How to Make Macarons and Impress Your Friends

With a few simple tips and tricks, you can learn how to make macarons that are as pretty and delicious as a French patisserie.

Macarons are arguably the most visually appealing cookies in any French bakery, The rainbow rows of are always so neatly lined up, and it can be nearly impossible to decide which flavors to try.

You might think making cookies like that should be reserved for professional pastry chefs. While the process takes a bit of time and patience, you can learn how to make macarons at home. Follow our tutorial for making French macarons step-by-step to nail down the delicate cookie-making basics. Soon you'll be on your way to creating all sorts of French macaron flavors for your friends and family.

How to Make Macarons

overhead view of different color macarons
Blaine Moats

A tiny French cookie that requires several steps might seem intimidating, but trust us, you'll quickly get the hang of making macarons. You can use any macaron recipe with this method, but here's a great basic macaron recipe to get you started.

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1. Prepare Your Egg White Mixture

overhead view of double boiler bowl with egg white mixture
Blaine Moats

Make your own double boiler by placing the metal bowl of a stand mixer over simmering water. (If you have a double boiler, you can use it, and then add it to the bowl of your stand mixer, but we like eliminating the need to dirty an extra pot.) Stir the egg white mixture constantly until sugar dissolves and the mixture becomes glossy and opaque.

Test Kitchen Tip: To avoid breaking the yolks when separating eggs, carefully crack one egg into a bowl. Use clean hands to carefully remove the yolk. Transfer the whites to a separate bowl. Continue cracking and separating eggs one at a time. Wash your hands well when you're done.

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2. Prepare Meringue

whisk showing egg whites at stiff peaks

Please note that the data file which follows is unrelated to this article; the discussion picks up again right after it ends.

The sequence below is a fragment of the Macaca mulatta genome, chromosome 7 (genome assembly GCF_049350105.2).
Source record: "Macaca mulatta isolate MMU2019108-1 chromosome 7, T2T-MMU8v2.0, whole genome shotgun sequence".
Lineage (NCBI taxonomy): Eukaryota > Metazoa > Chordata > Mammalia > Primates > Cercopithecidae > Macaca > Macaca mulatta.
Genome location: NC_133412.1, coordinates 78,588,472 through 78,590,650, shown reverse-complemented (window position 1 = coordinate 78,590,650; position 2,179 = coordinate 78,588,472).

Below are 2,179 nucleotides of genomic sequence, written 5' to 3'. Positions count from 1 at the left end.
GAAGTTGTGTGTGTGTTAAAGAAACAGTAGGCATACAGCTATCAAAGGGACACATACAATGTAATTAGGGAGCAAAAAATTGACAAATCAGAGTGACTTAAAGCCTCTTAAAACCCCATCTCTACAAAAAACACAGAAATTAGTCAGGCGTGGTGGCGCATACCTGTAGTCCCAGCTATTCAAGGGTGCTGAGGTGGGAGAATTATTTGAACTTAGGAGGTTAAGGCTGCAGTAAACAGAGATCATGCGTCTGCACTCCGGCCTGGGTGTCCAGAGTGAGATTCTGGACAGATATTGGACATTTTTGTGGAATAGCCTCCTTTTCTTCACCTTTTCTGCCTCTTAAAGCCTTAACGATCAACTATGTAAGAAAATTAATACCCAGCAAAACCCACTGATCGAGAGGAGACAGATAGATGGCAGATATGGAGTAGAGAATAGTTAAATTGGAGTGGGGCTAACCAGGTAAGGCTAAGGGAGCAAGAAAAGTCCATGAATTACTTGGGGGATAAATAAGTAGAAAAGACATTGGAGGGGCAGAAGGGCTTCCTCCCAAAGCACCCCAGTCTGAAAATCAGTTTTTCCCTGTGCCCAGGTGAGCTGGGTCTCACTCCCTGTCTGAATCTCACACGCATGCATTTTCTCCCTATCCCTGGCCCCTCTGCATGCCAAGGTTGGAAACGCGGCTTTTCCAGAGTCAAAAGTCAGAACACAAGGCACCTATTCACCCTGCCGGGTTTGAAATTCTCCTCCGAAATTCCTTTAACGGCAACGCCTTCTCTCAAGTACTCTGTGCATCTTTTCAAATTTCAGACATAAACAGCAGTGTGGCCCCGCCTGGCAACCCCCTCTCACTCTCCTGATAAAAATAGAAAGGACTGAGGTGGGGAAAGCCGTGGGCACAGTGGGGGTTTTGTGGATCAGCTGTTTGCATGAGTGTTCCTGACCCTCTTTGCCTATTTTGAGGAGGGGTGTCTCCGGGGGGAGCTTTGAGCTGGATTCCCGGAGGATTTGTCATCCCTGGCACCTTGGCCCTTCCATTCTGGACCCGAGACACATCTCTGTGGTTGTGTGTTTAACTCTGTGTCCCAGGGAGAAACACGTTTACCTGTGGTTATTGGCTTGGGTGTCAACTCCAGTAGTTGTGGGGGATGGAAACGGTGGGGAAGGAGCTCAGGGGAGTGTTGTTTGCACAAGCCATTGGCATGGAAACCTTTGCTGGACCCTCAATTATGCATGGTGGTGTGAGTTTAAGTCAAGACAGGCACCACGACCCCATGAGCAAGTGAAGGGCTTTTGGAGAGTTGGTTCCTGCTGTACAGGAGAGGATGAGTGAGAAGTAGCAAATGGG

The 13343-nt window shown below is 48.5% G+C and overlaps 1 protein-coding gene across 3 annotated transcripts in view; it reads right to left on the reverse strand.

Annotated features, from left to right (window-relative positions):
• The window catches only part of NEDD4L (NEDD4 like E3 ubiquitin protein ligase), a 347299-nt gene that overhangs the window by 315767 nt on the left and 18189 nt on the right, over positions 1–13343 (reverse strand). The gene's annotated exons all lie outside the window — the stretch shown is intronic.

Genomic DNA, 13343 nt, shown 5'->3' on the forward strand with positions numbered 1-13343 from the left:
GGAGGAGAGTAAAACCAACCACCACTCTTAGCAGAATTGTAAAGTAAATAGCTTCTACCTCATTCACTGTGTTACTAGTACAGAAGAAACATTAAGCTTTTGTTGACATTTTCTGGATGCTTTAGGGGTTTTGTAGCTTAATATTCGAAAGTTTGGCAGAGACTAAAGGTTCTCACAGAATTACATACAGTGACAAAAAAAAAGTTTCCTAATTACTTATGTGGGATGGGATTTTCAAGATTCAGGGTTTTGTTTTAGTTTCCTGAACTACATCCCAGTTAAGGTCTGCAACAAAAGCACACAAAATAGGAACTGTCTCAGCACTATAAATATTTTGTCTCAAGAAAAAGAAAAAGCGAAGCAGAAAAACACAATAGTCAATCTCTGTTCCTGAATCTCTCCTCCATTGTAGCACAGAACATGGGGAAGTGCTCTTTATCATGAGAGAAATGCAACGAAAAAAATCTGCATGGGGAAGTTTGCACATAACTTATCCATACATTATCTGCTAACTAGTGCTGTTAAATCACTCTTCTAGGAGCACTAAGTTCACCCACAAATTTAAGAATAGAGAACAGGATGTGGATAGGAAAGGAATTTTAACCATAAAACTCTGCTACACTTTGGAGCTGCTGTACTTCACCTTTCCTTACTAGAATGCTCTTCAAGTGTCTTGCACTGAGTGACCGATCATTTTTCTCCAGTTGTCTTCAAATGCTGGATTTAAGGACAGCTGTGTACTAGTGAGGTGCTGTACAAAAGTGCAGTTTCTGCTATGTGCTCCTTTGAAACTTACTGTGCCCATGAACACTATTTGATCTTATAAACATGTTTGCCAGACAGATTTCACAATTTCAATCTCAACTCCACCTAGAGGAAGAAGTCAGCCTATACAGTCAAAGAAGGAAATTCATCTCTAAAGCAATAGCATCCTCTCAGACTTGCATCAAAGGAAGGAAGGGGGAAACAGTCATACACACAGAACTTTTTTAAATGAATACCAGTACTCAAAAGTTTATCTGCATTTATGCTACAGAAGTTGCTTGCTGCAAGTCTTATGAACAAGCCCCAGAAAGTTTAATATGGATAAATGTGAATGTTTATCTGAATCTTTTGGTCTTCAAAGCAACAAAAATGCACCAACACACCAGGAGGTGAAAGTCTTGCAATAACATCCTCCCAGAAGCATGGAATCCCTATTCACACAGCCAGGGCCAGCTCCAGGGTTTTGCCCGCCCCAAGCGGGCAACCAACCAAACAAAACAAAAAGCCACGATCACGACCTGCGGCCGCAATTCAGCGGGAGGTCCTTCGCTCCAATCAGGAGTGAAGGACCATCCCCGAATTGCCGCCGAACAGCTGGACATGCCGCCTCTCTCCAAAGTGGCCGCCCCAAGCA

Blaine Moats

Use a stand mixer to beat the egg white mixture until stiff peaks form. The meringue will take a few minutes to whip, so use the time to measure the remaining batter ingredients while the mixer is running. Add your food coloring to tint the macarons at this time if desired. Use gel food coloring ($15, Amazon) or paste colorings only (not liquid) to prevent breaking down the ingredients.

Buy It: KitchenAid Classic Plus 4.5-Quart Stand Mixer ($330, Target)

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3. Make a Paste with Dry Ingredients

spatula mixing dough in bowl
Blaine Moats

Stir together the almond flour, powdered sugar, and remaining egg whites to form a thick paste.

Test Kitchen Tip: Check the baking aisle or natural food/gluten-free section of a large grocery store for almond flour ($12, Target). It is typically made from blanched almonds (without skins). Almond meal, on the other hand, often has the skins ground in and might be a coarser grind.

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4. Combine Macaron Ingredients

meringue paste in glass bowl with spatula
Blaine Moats

The batter will be thick when the meringue and paste are folded together and adequately combined. It will flow off the spatula in a thick ribbon, and you can draw a figure eight in the batter.

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5. Place Batter in Pastry Bag